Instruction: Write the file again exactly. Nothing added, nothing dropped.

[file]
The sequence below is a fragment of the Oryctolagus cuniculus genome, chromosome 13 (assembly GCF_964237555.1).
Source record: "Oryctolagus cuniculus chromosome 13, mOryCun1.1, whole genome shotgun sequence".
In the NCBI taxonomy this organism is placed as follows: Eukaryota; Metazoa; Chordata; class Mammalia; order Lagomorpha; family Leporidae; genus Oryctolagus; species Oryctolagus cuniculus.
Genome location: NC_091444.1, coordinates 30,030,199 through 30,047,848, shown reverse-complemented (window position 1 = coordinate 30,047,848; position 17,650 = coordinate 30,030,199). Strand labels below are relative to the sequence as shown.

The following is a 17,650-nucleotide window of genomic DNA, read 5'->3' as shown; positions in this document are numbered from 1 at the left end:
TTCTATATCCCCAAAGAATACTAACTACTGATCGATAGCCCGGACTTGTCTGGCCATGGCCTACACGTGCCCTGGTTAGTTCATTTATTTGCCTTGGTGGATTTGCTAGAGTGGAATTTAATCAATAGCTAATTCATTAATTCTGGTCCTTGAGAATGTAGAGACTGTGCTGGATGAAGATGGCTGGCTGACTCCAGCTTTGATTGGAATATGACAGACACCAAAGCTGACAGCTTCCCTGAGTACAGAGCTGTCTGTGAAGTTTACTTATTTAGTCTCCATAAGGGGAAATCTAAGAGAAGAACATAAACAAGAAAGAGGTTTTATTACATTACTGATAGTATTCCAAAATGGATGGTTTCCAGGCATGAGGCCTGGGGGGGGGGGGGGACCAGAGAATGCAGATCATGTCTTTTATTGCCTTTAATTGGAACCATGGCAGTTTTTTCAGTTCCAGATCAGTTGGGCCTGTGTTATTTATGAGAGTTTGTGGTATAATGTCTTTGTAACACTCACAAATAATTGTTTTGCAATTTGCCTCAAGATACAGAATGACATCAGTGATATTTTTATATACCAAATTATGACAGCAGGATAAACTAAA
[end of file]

The sequence below is a fragment of the Oryctolagus cuniculus genome, chromosome 13 (assembly GCF_964237555.1).
Source record: "Oryctolagus cuniculus chromosome 13, mOryCun1.1, whole genome shotgun sequence".
In the NCBI taxonomy this organism is placed as follows: Eukaryota; Metazoa; Chordata; class Mammalia; order Lagomorpha; family Leporidae; genus Oryctolagus; species Oryctolagus cuniculus.
Genome location: NC_091444.1, coordinates 30,030,199 through 30,047,848, shown reverse-complemented (window position 1 = coordinate 30,047,848; position 17,650 = coordinate 30,030,199). Strand labels below are relative to the sequence as shown.

The following is a 17,650-nucleotide window of genomic DNA, read 5'->3' as shown; positions in this document are numbered from 1 at the left end:
TTCTATATCCCCAAAGAATACTAACTACTGATCGATAGCCCGGACTTGTCTGGCCATGGCCTACACGTGCCCTGGTTAGTTCATTTATTTGCCTTGGTGGATTTGCTAGAGTGGAATTTAATCAATAGCTAATTCATTAATTCTGGTCCTTGAGAATGTAGAGACTGTGCTGGATGAAGATGGCTGGCTGACTCCAGCTTTGATTGGAATATGACAGACACCAAAGCTGACAGCTTCCCTGAGTACAGAGCTGTCTGTGAAGTTTACTTATTTAGTCTCCATAAGGGGAAATCTAAGAGAAGAACATAAACAAGAAAGAGGTTTTATTACATTACTGATAGTATTCCAAAATGGATGGTTTCCAGGCATGAGGCCTGGGGGGGGGGGGGGACCAGAGAATGCAGATCATGTCTTTTATTGCCTTTAATTGGAACCATGGCAGTTTTTTCAGTTCCAGATCAGTTGGGCCTGTGTTATTTATGAGAGTTTGTGGTATAATGTCTTTGTAACACTCACAAATAATTGTTTTGCAATTTGCCTCAAGATACAGAATGACATCAGTGATATTTTTATATACCAAATTATGACAGCAGGATAAACTAAA